Chicory (Cichorium intybus L.)

General: Erect slender plant with purple flowers that look as if they are attached to the stem. 

Height: Grows up to 2m tall. 

Flowers: Flowers are usually blue but can be purple or white. They are 4cm in diameter. Petals are serrated at the ends. They close at night and on cloudy days.

Leaves/Stems: Leaves at the bottom are larger, oblong and have toothed edges. They are 8-25cm long and can be up to 7cm wide. Leaves become smaller near the top of the plant. Stems of this plant a number of branches. 

Root: Deep taproot.

Coffeeweed, blue sailors, succory, Belgium endive

Native plant called Showy Daisy (Erigeron speciosus)

Differences: Showy Daisy has flowers at the top of the plant stem and has a yellow middle with light purple petals.

Where did it come from? Originally from Eurasia.

Where does it grow here? It grows on roadsides in the southern part of BC. It adapts well to wide range of conditions but often is found on lime rich soils.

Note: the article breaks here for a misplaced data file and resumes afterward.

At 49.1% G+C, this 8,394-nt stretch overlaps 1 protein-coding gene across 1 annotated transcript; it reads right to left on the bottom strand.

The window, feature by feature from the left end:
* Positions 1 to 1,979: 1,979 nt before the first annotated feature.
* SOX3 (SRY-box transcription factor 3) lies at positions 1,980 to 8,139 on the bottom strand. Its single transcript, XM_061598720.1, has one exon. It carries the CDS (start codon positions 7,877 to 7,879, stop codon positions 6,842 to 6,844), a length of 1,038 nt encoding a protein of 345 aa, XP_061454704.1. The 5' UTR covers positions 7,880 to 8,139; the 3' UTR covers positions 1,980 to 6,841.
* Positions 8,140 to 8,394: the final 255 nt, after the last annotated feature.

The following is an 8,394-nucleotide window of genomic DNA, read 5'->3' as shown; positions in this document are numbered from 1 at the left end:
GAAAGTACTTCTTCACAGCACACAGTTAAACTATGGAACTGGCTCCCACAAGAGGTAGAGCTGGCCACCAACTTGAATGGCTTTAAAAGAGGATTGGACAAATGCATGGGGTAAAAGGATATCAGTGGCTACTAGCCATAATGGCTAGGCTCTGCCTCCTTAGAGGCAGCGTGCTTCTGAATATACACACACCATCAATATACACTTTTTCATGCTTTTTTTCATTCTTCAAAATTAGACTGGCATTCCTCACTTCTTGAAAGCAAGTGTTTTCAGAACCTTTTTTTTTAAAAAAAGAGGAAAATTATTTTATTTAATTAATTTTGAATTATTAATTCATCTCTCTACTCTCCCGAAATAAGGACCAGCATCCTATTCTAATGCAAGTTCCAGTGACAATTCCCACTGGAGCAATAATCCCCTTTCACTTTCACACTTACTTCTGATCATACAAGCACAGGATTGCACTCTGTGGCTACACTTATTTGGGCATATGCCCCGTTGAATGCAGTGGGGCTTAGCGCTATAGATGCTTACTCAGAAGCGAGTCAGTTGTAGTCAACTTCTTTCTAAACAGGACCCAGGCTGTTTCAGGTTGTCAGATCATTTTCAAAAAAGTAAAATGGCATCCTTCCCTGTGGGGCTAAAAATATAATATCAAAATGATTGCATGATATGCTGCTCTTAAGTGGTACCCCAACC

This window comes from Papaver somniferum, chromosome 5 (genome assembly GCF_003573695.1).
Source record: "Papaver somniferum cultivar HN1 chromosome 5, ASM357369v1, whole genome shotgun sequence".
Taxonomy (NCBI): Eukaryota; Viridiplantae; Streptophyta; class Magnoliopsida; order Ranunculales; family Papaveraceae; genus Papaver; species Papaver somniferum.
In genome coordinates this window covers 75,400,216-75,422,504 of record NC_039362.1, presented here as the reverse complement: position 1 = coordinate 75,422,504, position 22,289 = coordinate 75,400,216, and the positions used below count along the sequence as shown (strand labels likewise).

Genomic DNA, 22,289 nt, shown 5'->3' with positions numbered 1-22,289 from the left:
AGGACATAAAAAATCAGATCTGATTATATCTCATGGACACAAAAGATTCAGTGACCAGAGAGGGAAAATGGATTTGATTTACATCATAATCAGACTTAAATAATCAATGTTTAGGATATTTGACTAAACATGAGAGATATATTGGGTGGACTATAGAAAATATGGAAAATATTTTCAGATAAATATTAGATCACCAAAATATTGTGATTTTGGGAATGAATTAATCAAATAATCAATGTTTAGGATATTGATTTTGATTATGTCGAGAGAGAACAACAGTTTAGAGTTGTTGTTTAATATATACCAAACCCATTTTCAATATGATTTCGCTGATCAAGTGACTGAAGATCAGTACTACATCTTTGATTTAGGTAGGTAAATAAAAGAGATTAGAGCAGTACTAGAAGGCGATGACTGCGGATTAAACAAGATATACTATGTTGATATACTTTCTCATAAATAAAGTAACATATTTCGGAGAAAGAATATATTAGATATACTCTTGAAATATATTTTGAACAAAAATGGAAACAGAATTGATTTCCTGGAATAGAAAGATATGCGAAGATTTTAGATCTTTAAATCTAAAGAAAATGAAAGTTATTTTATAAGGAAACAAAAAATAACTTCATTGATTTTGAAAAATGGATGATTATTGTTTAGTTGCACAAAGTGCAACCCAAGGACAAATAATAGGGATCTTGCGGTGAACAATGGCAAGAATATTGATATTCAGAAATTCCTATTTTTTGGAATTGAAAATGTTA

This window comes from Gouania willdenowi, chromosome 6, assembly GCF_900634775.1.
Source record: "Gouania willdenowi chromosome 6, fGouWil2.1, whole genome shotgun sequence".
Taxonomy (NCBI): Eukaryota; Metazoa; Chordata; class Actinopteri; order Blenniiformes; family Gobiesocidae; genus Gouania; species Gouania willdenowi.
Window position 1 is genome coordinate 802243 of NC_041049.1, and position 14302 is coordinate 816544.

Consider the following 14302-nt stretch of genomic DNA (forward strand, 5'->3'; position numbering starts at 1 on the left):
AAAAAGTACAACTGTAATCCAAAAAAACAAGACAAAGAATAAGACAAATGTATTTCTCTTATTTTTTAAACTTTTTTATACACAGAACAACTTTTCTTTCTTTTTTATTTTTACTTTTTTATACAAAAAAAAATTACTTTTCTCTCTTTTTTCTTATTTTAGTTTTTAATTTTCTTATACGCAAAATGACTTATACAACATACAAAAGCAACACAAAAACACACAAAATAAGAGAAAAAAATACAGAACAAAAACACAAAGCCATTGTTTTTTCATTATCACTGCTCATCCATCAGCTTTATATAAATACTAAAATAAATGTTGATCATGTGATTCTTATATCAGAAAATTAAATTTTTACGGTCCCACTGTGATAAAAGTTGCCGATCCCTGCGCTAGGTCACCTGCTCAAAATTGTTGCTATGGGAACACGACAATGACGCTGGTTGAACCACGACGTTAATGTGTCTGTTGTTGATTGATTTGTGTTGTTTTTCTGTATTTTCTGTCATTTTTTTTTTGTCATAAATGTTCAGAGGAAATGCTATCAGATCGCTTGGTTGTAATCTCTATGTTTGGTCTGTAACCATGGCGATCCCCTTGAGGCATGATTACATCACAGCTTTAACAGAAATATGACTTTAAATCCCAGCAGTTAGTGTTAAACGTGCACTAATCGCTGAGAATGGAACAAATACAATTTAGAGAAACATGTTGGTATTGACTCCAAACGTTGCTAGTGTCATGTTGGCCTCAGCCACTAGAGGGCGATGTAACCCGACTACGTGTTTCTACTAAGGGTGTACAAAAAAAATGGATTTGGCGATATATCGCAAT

Reproduction: Only by seed. 

When does it grow, flower & seed? Flowers July-September. No other information available.

Spreads By: It is possible that this plant is spread by roadside mowing and grading. 

Plant Type: Perennial.

  • The stem contains a milky substance that may cause skin irritation.
  • It can take over roadsides and spread easily once established.
  • It is grown as a hay crop in Europe but can cause dairy products to have a bitter taste if cows eat it.
  • Review your property regularly for this species.
  • Treatment Remove small patches before it flowers & sets seed. Mowing chicory repeatedly before it seeds can reduce infestations. Repeated treatments will be necessary. When hand-pulling or digging, remove the entire plant including the root.
  • Cover bare patches or disturbed soil by planting or seeding with non-invasives.
  • Check areas where you have removed invasives for any new plants that year and in future growing seasons.
  • Dispose of invasive plants responsibly. Bag them for disposal at the local landfill.  Composting and burning is not recommended.
  • Contact LRISS for specific treatment recommendations.

E-Flora BC: Electronic Atlas of the Flora of British Columbia